By the time the downsizers were finished, the island nation's tax and spending levels had fallen from 41 percent to 35 percent of the economy. New Zealand has gone from being one of the most protected and socialized industrialized economies outside the Soviet bloc to the third highest ranking in The Fraser Institute's Index of Economic Freedom survey (one place ahead of the United States). In the wake of disappointments-and some serious strategic errors-following America's 1994 Republican "revolution," the New Zealand experience offers powerful lessons in cutting back the state.
If you had asked experts in the early 1980s whether a reform program like New Zealand's would be politically possible in a Western, multiparty democracy, the answer from most of them would have been a resounding no. A rich and distinguished body of political science literature-much of it written by academic critics of big government-insists that such a program is all but impossible.
Economist Mancur Olson's classic text, The Rise and Decline of Nations, advances the theory that as societies mature, ever more-and more powerful-interest groups emerge. Their main trade: lobbying the state for greater collective action on their behalf. Once these groups develop, they rarely disappear.
Jonathan Rauch has labeled this phenomenon "demosclerosis." Writing in REASON, Rauch argued that one consequence of demosclerosis is that it is all but impossible to downsize-or even reform-government. "Between comprehensive disaffection with government and comprehensive reform of government lies a vast chasm and no bridge," he writes. "The public despises government and it desires reform...yet there appears, at least at present, to be no path from here to there." (See "Eternal Life," August/September 1996.) Rauch's conclusion: The federal behemoth is here to stay-permanently.
Furthermore, Nobel laureate James Buchanan, the father of the public choice school of economics, contends that all human behavior-that of politicians and bureaucrats included-is dominated by self-interest. The result: Those in government will pursue their own self-interest at the expense of taxpayers, and bureaucrats will try to maximize their budgets by "capturing" the policy making process. Both usually succeed; government grows bigger, and bureaucracy becomes more entrenched.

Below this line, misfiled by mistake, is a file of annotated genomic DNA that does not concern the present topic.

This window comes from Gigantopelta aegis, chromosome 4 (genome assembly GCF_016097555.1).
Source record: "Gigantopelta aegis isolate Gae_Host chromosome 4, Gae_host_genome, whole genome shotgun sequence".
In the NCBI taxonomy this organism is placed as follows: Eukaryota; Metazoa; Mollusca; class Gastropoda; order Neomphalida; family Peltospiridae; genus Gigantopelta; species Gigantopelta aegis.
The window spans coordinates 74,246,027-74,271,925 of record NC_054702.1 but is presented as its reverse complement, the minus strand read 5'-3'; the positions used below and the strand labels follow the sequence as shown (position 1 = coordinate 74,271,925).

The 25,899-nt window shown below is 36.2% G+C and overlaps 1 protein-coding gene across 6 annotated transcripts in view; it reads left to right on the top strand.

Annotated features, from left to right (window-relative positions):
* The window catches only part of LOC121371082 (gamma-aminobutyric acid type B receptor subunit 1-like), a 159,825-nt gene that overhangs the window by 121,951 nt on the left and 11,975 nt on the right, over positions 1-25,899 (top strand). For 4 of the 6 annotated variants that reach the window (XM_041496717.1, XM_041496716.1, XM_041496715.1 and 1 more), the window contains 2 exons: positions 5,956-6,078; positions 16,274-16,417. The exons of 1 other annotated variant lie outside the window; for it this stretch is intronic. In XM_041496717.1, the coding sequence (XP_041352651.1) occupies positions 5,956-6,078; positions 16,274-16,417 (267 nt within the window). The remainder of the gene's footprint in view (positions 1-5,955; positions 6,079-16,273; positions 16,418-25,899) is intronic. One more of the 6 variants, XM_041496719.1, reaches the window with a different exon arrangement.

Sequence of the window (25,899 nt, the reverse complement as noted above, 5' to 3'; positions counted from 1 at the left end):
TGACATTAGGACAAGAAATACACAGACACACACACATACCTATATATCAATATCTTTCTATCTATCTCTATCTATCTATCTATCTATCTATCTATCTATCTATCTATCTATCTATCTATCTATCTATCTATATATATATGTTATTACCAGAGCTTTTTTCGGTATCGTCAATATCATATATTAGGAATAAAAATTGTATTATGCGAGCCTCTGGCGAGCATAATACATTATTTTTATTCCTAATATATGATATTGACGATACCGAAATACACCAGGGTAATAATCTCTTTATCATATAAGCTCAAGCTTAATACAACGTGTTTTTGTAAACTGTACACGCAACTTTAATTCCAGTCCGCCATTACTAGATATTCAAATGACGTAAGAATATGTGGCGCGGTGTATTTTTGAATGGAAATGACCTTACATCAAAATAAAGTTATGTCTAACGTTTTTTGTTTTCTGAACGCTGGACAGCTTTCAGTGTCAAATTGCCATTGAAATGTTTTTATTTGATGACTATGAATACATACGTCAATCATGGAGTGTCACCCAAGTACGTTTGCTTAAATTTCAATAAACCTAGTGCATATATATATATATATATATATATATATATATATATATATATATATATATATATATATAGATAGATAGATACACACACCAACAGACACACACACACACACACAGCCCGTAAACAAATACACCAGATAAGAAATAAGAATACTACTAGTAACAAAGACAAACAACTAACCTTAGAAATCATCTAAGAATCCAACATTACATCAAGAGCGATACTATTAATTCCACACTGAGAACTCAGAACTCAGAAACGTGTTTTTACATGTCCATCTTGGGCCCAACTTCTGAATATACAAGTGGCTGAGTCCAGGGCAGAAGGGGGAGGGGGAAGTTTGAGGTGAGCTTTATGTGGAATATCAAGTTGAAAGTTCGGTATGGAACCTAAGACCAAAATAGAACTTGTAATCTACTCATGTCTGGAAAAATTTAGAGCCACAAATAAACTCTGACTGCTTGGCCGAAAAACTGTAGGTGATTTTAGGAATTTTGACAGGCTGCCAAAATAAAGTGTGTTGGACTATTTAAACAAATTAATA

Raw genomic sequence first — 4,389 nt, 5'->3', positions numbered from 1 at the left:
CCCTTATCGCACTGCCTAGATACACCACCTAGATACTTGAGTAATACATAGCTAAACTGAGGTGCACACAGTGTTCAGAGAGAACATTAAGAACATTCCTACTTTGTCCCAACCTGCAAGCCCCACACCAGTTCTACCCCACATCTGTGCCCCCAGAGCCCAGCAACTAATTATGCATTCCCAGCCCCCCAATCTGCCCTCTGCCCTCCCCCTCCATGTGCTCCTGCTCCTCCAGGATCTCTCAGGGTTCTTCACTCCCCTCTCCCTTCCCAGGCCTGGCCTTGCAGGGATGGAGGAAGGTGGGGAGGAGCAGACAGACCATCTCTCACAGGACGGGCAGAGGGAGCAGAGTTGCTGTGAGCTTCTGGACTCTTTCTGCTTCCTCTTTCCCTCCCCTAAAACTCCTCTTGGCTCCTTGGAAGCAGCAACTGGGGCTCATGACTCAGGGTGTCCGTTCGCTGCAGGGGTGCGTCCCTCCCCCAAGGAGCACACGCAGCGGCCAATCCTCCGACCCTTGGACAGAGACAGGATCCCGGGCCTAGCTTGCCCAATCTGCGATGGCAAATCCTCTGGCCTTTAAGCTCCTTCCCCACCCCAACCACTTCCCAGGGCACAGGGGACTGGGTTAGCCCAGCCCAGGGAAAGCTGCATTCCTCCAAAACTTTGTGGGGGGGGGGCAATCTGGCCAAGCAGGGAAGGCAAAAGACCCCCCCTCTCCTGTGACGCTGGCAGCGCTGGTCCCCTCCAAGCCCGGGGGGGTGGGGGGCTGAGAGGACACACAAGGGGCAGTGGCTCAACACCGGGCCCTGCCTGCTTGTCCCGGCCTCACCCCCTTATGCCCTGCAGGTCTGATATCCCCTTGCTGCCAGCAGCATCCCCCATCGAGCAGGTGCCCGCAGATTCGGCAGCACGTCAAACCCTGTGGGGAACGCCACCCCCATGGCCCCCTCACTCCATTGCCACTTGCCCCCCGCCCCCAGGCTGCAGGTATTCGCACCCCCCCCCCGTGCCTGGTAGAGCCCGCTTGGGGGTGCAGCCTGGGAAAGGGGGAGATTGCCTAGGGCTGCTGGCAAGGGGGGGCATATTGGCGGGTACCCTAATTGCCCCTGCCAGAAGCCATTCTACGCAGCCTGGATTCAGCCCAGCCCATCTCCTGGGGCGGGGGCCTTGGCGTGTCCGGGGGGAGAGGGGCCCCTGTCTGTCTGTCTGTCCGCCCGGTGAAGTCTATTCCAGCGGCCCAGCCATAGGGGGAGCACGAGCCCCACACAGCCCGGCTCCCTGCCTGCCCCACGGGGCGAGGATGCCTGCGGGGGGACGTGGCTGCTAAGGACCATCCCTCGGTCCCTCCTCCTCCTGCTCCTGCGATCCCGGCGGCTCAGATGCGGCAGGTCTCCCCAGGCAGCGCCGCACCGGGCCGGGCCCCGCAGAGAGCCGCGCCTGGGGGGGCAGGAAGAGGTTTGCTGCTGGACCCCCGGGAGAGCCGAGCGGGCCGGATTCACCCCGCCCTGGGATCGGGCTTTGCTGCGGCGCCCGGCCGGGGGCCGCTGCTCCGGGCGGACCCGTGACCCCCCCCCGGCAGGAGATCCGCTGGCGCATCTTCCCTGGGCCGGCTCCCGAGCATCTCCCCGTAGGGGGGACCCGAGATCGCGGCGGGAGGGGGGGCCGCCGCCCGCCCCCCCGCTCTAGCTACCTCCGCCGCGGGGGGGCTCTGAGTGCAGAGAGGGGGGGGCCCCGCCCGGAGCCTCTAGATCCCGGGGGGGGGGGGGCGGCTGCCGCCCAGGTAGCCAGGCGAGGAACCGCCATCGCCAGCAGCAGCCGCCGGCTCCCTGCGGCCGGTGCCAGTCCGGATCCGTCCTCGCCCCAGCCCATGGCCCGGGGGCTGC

But even if government cannot be made substantially smaller, can't business management practices be introduced? Yes, answers James Q. Wilson, the UCLA political scientist, but to minimal lasting effect. In his book Bureaucracy, Wilson argues that while it may be possible to introduce business ideas into government, sustaining them over time is all but futile. Politics always creeps back in. Writes Wilson, "Public management is not an arena in which to find Big Answers; it is a world of settled institutions designed to allow imperfect people to use flawed procedures to cope with insoluble problems."
Though history has generally borne out the observations of these thinkers, every now and then an opportunity comes along to reverse dramatically the growth of the state and to make radical changes in the machinery of government. In 1984, New Zealand's band of reformers seized their opportunity and eventually overcame the traditional barriers to cutting back the state. The question is, How did the Kiwis do it?
A Harmonic Convergence